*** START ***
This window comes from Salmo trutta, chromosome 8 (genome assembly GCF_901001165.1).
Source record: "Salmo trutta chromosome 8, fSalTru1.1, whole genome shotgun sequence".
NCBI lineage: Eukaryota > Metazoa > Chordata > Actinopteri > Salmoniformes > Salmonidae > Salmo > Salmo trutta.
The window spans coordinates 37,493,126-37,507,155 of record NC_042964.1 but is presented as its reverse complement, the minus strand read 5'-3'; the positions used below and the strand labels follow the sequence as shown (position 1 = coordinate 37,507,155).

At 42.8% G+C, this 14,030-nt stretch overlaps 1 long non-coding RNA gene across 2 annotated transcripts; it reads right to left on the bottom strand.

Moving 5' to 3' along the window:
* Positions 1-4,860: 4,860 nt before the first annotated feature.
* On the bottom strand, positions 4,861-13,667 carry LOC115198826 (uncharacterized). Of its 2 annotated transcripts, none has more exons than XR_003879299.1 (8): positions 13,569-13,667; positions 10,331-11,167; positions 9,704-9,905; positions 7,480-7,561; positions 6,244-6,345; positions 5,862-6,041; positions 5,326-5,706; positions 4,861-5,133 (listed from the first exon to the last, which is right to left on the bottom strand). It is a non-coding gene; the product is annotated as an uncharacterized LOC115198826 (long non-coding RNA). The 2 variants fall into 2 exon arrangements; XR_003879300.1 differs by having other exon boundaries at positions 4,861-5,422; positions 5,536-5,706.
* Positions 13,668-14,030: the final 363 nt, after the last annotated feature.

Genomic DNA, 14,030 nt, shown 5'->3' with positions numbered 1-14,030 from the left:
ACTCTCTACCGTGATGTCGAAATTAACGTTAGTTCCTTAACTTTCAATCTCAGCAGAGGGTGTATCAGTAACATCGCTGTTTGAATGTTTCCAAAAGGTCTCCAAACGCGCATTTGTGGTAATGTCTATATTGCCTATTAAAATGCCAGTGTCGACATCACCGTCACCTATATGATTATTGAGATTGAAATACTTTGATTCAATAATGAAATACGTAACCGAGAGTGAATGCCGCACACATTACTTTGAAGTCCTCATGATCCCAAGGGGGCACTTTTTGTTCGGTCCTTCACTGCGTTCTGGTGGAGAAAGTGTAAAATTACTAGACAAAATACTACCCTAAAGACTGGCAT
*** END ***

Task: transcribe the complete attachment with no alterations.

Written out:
This window comes from Salmo trutta, chromosome 8 (genome assembly GCF_901001165.1).
Source record: "Salmo trutta chromosome 8, fSalTru1.1, whole genome shotgun sequence".
NCBI lineage: Eukaryota > Metazoa > Chordata > Actinopteri > Salmoniformes > Salmonidae > Salmo > Salmo trutta.
The window spans coordinates 37,493,126-37,507,155 of record NC_042964.1 but is presented as its reverse complement, the minus strand read 5'-3'; the positions used below and the strand labels follow the sequence as shown (position 1 = coordinate 37,507,155).

At 42.8% G+C, this 14,030-nt stretch overlaps 1 long non-coding RNA gene across 2 annotated transcripts; it reads right to left on the bottom strand.

Moving 5' to 3' along the window:
* Positions 1-4,860: 4,860 nt before the first annotated feature.
* On the bottom strand, positions 4,861-13,667 carry LOC115198826 (uncharacterized). Of its 2 annotated transcripts, none has more exons than XR_003879299.1 (8): positions 13,569-13,667; positions 10,331-11,167; positions 9,704-9,905; positions 7,480-7,561; positions 6,244-6,345; positions 5,862-6,041; positions 5,326-5,706; positions 4,861-5,133 (listed from the first exon to the last, which is right to left on the bottom strand). It is a non-coding gene; the product is annotated as an uncharacterized LOC115198826 (long non-coding RNA). The 2 variants fall into 2 exon arrangements; XR_003879300.1 differs by having other exon boundaries at positions 4,861-5,422; positions 5,536-5,706.
* Positions 13,668-14,030: the final 363 nt, after the last annotated feature.

Genomic DNA, 14,030 nt, shown 5'->3' with positions numbered 1-14,030 from the left:
ACTCTCTACCGTGATGTCGAAATTAACGTTAGTTCCTTAACTTTCAATCTCAGCAGAGGGTGTATCAGTAACATCGCTGTTTGAATGTTTCCAAAAGGTCTCCAAACGCGCATTTGTGGTAATGTCTATATTGCCTATTAAAATGCCAGTGTCGACATCACCGTCACCTATATGATTATTGAGATTGAAATACTTTGATTCAATAATGAAATACGTAACCGAGAGTGAATGCCGCACACATTACTTTGAAGTCCTCATGATCCCAAGGGGGCACTTTTTGTTCGGTCCTTCACTGCGTTCTGGTGGAGAAAGTGTAAAATTACTAGACAAAATACTACCCTAAAGACTGGCAT